Are the Orthodox Schismatics?

Aren’t Orthodox Christians schismatics since they refuse to submit to the Pope?

Colin Donovan, EWTN’s Vice President for Theology, addressed this issue in his FAQ on Heresy and Schism:

It was thus common in the past to speak of the schismatic Orthodox Churches who broke with Rome in 1054. As with heresy, we no longer assume the moral culpability of those who belong to Churches in schism from Rome, and thus no long refer to them as schismatics.

This is confirmed by Catholic canon law, which is clear that Orthodox Churches do not fall under the category of “schismatic.”

In the 1983 Code of Canon Law, which is followed by the Latin Church, schismatics incur the penalty of excommunication (see Can. 1364 §1).  This means that schismatics cannot receive communion in the Catholic Church.

However, the very same Code of Canon Law explicitly states that members of the Eastern Orthodox Churches CAN receive communion in the Catholic Church:

Catholic ministers administer the sacraments of penance, Eucharist, and anointing of the sick licitly to members of Eastern Churches which do not have full communion with the Catholic Church if they seek such on their own accord and are properly disposed. This is also valid for members of other Churches which in the judgment of the Apostolic See are in the same condition in regard to the sacraments as these Eastern Churches (Can. 844 §3).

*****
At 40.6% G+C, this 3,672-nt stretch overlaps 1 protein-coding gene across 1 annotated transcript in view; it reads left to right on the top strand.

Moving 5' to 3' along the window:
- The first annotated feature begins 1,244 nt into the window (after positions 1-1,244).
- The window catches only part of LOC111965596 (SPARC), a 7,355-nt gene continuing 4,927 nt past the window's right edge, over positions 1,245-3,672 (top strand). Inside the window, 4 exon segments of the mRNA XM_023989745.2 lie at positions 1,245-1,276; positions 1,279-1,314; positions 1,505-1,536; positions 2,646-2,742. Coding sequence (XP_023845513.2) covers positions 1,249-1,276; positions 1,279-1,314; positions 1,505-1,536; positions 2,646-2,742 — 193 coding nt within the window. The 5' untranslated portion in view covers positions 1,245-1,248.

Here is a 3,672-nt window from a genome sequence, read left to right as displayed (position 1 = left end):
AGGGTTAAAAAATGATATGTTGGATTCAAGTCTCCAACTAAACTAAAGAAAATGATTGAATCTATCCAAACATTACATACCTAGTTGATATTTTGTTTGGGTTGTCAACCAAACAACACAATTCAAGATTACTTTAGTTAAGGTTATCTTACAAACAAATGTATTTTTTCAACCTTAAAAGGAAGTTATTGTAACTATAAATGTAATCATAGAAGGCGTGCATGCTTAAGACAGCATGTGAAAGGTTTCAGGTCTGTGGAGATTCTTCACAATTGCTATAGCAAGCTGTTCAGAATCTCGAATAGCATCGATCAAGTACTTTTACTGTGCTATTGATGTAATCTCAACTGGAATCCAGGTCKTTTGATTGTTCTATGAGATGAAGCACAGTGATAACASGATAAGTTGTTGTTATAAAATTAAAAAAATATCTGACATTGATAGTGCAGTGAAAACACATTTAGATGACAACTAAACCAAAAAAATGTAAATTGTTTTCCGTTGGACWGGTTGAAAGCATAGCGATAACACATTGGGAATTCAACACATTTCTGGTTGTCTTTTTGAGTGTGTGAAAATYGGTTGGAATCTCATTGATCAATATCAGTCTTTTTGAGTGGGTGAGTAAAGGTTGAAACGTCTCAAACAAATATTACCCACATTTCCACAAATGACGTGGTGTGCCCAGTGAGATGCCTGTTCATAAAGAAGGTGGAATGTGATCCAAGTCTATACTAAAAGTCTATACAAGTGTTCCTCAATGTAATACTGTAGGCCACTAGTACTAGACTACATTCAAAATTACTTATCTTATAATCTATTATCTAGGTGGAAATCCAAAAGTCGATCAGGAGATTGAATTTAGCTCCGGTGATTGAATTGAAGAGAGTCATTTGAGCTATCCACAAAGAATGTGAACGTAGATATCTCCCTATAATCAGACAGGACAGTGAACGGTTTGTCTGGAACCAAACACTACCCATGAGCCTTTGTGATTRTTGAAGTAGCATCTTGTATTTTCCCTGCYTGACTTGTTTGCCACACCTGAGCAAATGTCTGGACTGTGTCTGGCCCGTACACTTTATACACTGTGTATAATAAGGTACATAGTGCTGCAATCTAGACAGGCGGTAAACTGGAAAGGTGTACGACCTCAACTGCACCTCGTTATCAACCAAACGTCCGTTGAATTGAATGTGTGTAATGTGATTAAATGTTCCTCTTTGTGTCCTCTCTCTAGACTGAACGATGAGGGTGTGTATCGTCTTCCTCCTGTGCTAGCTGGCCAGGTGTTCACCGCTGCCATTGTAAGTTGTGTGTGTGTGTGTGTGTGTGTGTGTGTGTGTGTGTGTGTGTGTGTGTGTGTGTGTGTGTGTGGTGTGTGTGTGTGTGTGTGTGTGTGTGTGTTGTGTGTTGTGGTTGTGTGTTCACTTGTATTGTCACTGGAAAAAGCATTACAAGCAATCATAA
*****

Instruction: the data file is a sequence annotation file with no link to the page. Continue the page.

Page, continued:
This means that — according to Catholic canon law — Orthodox Christians are NOT “schismatic.”

Canonical perspective aside, there are other reasons not to label the Orthodox Churches as “schismatic.”  As the Catholic Church actively works for reconciliation with these Churches, labeling them as “schismatic” is harmful.  It undermines what the Catholic Church is trying to do, which is to end the division.

Instead, it is best to follow the current teaching of the Magisterium and the example of our popes.  St. John Paul II, for instance, spent a considerable amount of energy working towards reconciliation with the Orthodox Churches, and never once denounced them as “schismatics” or “heretics.” For us to begin hurling such derogatory names would be counterproductive, and on a large scale would sabotage the efforts of that pope and his successors.

If we are indeed faithful to the papacy, we should follow the example of every pope in our lifetime, and address our Orthodox brothers and sisters with love and respect.